“If there were ever a dire need for discernment ministry done right and biblically, it’s now,” says Bible study author, speaker and blogger Michelle Lesley. So why do so many Christians rail against discernment ministries? According to Michelle, “One of the most common arguments I hear against discernment ministry is that it’s the job of the pastor, not discernment ministries, to teach discernment. And with that statement, I could not more heartily agree! Discernment work is half of a pastor’s job description.” Right, but “when was the last time you heard a pastor rebuke someone who contradicts sound doctrine? Or call a false teacher by name? Or teach about a currently popular false doctrine and warn against it?” The answer is, not very often, if ever.
Discover why Michelle Lesley believes discernment ministries like Berean Research can be a great help to Christians who’ve fallen into deception see the light and climb out of it; likewise, discernment ministries like ours can be a valuable resource for people whose loved ones are ensnared in false teaching or caught up in a cult.
“There’s no place for Christian blogs and podcasts. Preaching, teaching, and encouragement should only be done by pastors and teachers in the local church.”
“Open air preaching ministry needs to go the way of the dinosaur.”
“Pro-life ministry organizations just cause too much strife. Lost people are going to reject the gospel because of them.”
“The Bible nowhere mentions Christian legal defense organizations.”
You’ve probably never heard someone give one of these statements as a reason for doing away with podcasts or street preaching or the ACLJ, but these days it seems like everybody – including doctrinally sound, discerning Christians – is screaming, “Off with its head!” about parachurch discernment ministries for these supposed reasons, and others. It’s become the bandwagon du jour. The popular whipping boy for Christian social media. The here-today-gone-tomorrow zeitgeist of online evangelicalism.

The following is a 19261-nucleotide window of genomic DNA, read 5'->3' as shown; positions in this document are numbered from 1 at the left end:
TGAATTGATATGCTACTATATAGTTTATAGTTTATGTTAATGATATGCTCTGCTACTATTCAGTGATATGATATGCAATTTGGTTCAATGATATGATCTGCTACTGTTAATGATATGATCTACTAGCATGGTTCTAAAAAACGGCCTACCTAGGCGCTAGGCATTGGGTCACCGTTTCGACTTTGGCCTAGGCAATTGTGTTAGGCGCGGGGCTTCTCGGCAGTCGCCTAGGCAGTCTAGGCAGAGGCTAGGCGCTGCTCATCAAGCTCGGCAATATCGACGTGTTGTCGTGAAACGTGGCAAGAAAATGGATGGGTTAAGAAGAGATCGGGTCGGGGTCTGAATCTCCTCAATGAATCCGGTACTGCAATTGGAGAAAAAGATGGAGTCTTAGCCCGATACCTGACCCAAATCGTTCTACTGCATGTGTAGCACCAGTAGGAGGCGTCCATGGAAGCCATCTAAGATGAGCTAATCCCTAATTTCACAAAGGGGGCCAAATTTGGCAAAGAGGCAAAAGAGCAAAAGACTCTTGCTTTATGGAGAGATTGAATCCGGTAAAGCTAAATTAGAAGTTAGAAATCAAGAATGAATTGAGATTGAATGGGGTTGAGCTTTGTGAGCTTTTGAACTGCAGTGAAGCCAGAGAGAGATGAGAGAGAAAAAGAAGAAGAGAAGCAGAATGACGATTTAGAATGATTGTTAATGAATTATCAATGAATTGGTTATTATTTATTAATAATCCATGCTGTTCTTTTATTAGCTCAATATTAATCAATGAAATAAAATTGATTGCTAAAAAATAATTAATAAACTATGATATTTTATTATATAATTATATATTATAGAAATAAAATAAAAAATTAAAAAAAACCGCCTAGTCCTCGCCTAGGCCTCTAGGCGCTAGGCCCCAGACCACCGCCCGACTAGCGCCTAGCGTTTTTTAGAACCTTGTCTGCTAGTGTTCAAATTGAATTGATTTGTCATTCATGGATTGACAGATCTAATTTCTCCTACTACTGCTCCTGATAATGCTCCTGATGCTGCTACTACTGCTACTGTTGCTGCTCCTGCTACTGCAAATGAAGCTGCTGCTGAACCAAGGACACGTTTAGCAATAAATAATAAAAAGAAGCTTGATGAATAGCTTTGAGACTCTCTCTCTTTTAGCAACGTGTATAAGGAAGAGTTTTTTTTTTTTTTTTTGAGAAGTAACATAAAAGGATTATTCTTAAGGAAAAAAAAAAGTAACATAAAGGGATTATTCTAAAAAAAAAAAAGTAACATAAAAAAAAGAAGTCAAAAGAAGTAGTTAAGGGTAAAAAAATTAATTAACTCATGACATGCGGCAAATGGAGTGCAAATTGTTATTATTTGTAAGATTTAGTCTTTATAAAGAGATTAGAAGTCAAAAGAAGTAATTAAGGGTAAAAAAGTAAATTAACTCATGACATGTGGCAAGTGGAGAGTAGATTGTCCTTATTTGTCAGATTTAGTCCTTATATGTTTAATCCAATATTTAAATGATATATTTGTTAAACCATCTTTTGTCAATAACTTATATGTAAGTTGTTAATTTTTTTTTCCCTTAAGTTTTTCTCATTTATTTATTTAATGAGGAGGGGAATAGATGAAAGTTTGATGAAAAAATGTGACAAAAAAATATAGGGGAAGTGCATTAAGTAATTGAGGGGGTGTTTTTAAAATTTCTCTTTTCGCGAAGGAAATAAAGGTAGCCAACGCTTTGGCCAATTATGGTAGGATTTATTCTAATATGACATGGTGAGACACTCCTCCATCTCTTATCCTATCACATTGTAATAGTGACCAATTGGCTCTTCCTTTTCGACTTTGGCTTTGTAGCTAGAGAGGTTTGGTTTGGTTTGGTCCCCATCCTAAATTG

Among those who wish to amputate discernment ministry from the Body are good, solid, loving, godly brothers and sisters in Christ. I just wish they realized that there are many of us on this side of the discernment fence who are also good, solid, loving, godly brothers and sisters in Christ.
It is a sad irony that the genuinely good guys who are clamoring for the death of discernment ministry are, in some cases themselves doing the very things they accuse discernment ministries of doing. While they may give a brief hat tip to “some discernment ministries aren’t so bad”, in calling for the disbanding of discernment ministry across the board, they effectively lump everyone who does any sort of discernment work – regardless of how infrequently or how biblically it’s done – into the same category as those who indiscriminately lob a constant barrage of truth-bending, vitriolic grenades at everyone from the rankest heretic to the reputable, doctrinally sound brother who has a slightly different take on their eschatological view. And in the same way it wouldn’t be fair to throw these brothers and sisters who speak from biblical love and concern for the church into the same bin as “Christians” who scream like banshees about discernment ministry because they just want to worship their idols in peace without their consciences being pricked, it’s not fair to unilaterally declare that discernment ministry should be banned, either.